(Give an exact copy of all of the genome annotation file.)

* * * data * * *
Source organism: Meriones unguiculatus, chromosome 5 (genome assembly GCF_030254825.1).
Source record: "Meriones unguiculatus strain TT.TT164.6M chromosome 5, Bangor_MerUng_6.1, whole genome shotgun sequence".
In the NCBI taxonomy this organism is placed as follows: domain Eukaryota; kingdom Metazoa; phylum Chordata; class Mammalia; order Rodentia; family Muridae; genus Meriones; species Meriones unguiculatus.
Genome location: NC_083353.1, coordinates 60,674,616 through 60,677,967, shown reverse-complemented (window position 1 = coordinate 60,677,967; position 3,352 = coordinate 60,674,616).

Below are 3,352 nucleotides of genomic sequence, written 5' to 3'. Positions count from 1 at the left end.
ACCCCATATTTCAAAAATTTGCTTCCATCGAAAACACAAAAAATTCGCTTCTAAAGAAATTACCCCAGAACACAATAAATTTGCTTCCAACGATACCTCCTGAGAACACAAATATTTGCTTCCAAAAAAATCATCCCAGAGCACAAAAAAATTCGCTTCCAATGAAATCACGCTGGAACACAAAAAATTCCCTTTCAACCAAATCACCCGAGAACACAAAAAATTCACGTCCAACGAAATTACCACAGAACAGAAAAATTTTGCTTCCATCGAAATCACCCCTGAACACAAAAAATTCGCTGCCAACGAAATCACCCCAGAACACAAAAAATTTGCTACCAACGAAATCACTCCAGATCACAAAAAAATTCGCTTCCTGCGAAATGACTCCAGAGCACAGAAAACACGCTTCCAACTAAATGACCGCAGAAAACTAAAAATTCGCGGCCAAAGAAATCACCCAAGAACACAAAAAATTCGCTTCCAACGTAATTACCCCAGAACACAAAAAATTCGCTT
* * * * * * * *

Source organism: Meriones unguiculatus, chromosome 5 (genome assembly GCF_030254825.1).
Source record: "Meriones unguiculatus strain TT.TT164.6M chromosome 5, Bangor_MerUng_6.1, whole genome shotgun sequence".
In the NCBI taxonomy this organism is placed as follows: domain Eukaryota; kingdom Metazoa; phylum Chordata; class Mammalia; order Rodentia; family Muridae; genus Meriones; species Meriones unguiculatus.
Genome location: NC_083353.1, coordinates 60,674,616 through 60,677,967, shown reverse-complemented (window position 1 = coordinate 60,677,967; position 3,352 = coordinate 60,674,616).

Below are 3,352 nucleotides of genomic sequence, written 5' to 3'. Positions count from 1 at the left end.
ACCCCATATTTCAAAAATTTGCTTCCATCGAAAACACAAAAAATTCGCTTCTAAAGAAATTACCCCAGAACACAATAAATTTGCTTCCAACGATACCTCCTGAGAACACAAATATTTGCTTCCAAAAAAATCATCCCAGAGCACAAAAAAATTCGCTTCCAATGAAATCACGCTGGAACACAAAAAATTCCCTTTCAACCAAATCACCCGAGAACACAAAAAATTCACGTCCAACGAAATTACCACAGAACAGAAAAATTTTGCTTCCATCGAAATCACCCCTGAACACAAAAAATTCGCTGCCAACGAAATCACCCCAGAACACAAAAAATTTGCTACCAACGAAATCACTCCAGATCACAAAAAAATTCGCTTCCTGCGAAATGACTCCAGAGCACAGAAAACACGCTTCCAACTAAATGACCGCAGAAAACTAAAAATTCGCGGCCAAAGAAATCACCCAAGAACACAAAAAATTCGCTTCCAACGTAATTACCCCAGAACACAAAAAATTCGCTT